The parliament approved on Tuesday, in its general session, a draft law concerning a National Elections Commission (NEC), according to state-owned newspaper Al-Ahram.
The approval followed reported conflicts between Members of Parliament (MPs) about Article 34 of the law, which stipulates the withdrawal of judicial supervision on elections in the year 2024.
Egypt’s constitution of 2014 stipulates the establishment of the commission, stating that “the commission shall have a permanent executive body. The law shall determine the composition and constitution of such executive body, and the rights, duties, and guarantees of its members in a way that achieves their neutrality, independence, and integrity”.
The draft law stipulates the establishment of the NEC as an independent body with technical, financial, and administrative independence, to monitor presidential, parliamentary, and local elections, and to organise all its related operations.
It also authorises the NEC to prepare the voters’ database, monitor referendums and elections, receive and review candidates’ applications, and draft the rules, procedures, and mechanisms for conducting the referendum.
The draft law builds up to an independent commission to monitor elections, which is something that Egypt needed for a long time, International Elections Adviser Osama Kamel told Daily News Egypt.
“Generally, the law has several good points; however, it is unclear to what extent would offices be available in all governorates or to what extent would the administrative commission be genuinely independent,” Kamel said.
Kamel also commented on the controversial Article 34, which stipulates ending judicial monitoring of elections after seven years, saying that it is already decided by the 2014 constitution.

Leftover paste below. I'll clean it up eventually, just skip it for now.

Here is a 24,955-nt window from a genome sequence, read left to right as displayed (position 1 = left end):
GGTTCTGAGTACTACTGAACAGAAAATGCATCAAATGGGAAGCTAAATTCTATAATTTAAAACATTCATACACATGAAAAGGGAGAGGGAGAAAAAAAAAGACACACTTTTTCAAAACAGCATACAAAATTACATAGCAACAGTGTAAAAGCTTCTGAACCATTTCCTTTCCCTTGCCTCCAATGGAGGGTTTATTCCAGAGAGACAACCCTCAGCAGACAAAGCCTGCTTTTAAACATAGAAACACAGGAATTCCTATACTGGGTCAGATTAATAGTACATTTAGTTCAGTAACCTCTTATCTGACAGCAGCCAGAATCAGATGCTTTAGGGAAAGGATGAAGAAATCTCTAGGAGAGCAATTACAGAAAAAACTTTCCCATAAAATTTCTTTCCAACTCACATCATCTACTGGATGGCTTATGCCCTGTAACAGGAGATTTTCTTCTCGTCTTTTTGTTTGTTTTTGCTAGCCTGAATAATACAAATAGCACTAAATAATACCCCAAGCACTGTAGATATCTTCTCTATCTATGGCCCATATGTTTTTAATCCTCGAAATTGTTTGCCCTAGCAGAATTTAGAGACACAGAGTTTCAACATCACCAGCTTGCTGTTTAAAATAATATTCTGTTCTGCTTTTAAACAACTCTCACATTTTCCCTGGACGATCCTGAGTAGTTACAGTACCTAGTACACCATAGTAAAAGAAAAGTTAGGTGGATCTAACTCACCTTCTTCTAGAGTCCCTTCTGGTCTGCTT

Article 210 of the constitution states: “voting and counting of votes in referenda and elections shall be administered by members of the commission under the overall supervision of its board. It may seek the help of members of judicial organisations. The voting and counting of votes in elections and referenda, which take place during the 10 years following the effective date of this constitution shall be totally overseen by members of judicial bodies and organisations according to the law.”
Kamel explained that monitoring elections consumed a lot of time from judges, which resulted in less efficiency from other judicial services.
Furthermore, seven years to 2024 would be enough to train workers of the commission and to create trust by citizens in the independence of the commission, Kamel added.
On the other hand, member of parliament (MP) Haitham Al-Hariri filed a request for a revote on Article 34 of the draft law, he told Daily News Egypt that the number of MPs who voted for the article was a lot less than the required two-thirds majority.
Al-Hariri further questioned the accuracy of the voting procedure, as it was by raising hands, adding “nobody could tell whether the approval was with two-thirds majority or not”.
“We believe that as long as the current political atmosphere is not able to prove that it [election process] does not need judicial supervision then we cannot give up judicial supervision now,” Al-Hariri added, reflecting the stance of his coalition (25-30 Coalition).